Attorney General William Barr echoed one of President Donald Trump’s attacks on the Justice Department on Wednesday, saying he too believes the department was “spying” on Trump’s campaign during the 2016 election cycle.
Barr, speaking to a Senate appropriations subcommittee during his second day of testimony on Capitol Hill, noted that he is reviewing whether this alleged surveillance was appropriate.
“I think spying on a political campaign is a big deal,” said Barr, who was confirmed as head of the Justice Department in February. “I think spying did occur. But the question is whether it was ... adequately predicated.”
“I’m not suggesting it wasn’t predicated,” he added. “I need to explore that.”
Trump has repeatedly attacked special counsel Robert Mueller’s investigation into Russian interference during the 2016 election as a partisan “witch hunt,” at times pointing to the approval of a surveillance warrant on his campaign aide Carter Page.
But there’s no evidence to suggest the Justice Department was actually “spying” on Trump’s campaign and that warrant was approved after Page left the operation.
Barr, whom Trump nominated as attorney general shortly after firing Jeff Sessions, acknowledged Wednesday that he had “no specific evidence” that he would cite to show the Justice Department surveilled the Trump campaign, but said he is “concerned” about it.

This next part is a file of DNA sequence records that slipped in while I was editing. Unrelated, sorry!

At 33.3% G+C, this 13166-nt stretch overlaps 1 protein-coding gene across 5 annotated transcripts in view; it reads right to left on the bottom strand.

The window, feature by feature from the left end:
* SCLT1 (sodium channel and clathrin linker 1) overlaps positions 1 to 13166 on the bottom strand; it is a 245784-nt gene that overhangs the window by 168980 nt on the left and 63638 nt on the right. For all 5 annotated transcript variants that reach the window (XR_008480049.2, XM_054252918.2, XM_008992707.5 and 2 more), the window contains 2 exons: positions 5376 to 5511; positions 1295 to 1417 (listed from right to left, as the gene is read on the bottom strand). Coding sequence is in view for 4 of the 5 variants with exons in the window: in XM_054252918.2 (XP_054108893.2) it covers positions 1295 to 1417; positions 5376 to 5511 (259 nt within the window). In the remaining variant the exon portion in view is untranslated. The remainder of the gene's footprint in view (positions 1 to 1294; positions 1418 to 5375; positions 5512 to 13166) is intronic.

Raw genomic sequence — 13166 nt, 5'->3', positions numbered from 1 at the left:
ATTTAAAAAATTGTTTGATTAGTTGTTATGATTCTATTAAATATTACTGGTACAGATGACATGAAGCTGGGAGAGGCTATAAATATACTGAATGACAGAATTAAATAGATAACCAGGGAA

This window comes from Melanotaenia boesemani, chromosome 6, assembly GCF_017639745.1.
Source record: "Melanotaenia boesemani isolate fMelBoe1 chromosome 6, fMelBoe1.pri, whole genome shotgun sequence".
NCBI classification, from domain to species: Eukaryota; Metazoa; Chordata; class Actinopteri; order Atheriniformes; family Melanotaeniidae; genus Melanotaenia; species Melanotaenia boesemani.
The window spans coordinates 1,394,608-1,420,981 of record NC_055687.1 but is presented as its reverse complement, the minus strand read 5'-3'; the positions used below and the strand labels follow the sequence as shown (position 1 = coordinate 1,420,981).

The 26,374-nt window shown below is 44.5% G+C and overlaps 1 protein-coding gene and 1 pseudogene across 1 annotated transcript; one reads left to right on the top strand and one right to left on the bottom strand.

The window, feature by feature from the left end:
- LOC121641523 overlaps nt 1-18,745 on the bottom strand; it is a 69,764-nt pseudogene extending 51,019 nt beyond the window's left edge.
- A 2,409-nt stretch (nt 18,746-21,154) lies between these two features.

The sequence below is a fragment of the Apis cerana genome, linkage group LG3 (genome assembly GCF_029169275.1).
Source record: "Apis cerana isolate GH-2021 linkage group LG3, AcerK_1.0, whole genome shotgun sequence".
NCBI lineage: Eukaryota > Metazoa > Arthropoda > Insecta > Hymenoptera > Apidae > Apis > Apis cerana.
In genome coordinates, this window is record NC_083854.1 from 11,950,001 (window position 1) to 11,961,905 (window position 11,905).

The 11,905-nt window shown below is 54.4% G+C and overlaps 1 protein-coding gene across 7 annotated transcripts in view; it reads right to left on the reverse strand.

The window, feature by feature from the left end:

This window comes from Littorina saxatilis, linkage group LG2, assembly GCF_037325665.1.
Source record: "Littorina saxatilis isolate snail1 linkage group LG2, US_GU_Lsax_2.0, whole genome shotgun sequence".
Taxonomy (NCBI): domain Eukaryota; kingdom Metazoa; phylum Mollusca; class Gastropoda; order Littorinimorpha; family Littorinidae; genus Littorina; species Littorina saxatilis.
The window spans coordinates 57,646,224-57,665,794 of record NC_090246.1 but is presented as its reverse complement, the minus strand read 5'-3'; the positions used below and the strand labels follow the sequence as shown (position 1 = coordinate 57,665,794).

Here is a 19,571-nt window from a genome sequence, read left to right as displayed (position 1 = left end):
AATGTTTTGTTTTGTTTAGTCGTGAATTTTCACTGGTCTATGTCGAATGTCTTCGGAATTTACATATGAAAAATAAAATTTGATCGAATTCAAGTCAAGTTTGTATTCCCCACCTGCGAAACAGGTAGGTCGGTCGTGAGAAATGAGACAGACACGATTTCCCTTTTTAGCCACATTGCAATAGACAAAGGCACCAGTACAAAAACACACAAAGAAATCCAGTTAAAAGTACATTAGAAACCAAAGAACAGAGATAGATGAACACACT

“As I said in my confirmation hearing, I am going to be reviewing both the genesis and the conduct of the intelligence activities directed at the Trump campaign during 2016,” Barr said. “And a lot of this has already been investigated.”
The Justice Department’s inspector general is already examining the actions taken by the Justice Department and the FBI as part of the Russia inquiry, including whether law enforcement officials abused their powers in surveilling Page. Barr told House lawmakers on Tuesday that the inspector general’s review is almost complete, with a possible end date in May or June.
Fox News and Bloomberg reported Tuesday that Barr had assembled a separate team to review earlier counterintelligence decisions made by the Justice Department and the FBI, including the origins of the FBI probe into the Trump campaign’s ties with Russia.
Barr, responding to those reports, said Wednesday that he has not yet assembled a team but has some people in mind to “pull all this information together” and report back to him “some areas that should be looked at.”
“I want to make sure there was no unauthorized surveillance,” he said.
Barr noted that he did not believe there’s an “endemic” problem at the FBI.
“I think there was probably a failure among a group of leaders at the upper echelon, and so I don’t like to hear attacks about the FBI,” he said.
Trump, who has issued blanket attacks on the FBI, commended the attorney general on Wednesday for planning to review the origins of the Mueller report. The president claimed the FBI investigators’ actions amounted to “treason,” a crime punishable by death in certain cases.
“This was an attempted coup, this was an attempted takedown of a president,” Trump told reporters outside the White House. “What they did was treason. What they did was terrible. What they did was against our Constitution.”
Barr said in his testimony Wednesday that he expects to release a redacted version of the Mueller report “hopefully next week” to Congress and the public.
Despite Democratic lawmakers’ calls to see the full report, this version will have redactions related to grand jury material, intelligence sources and methods, ongoing investigations, and “peripheral third parties who were not charged,” Barr said.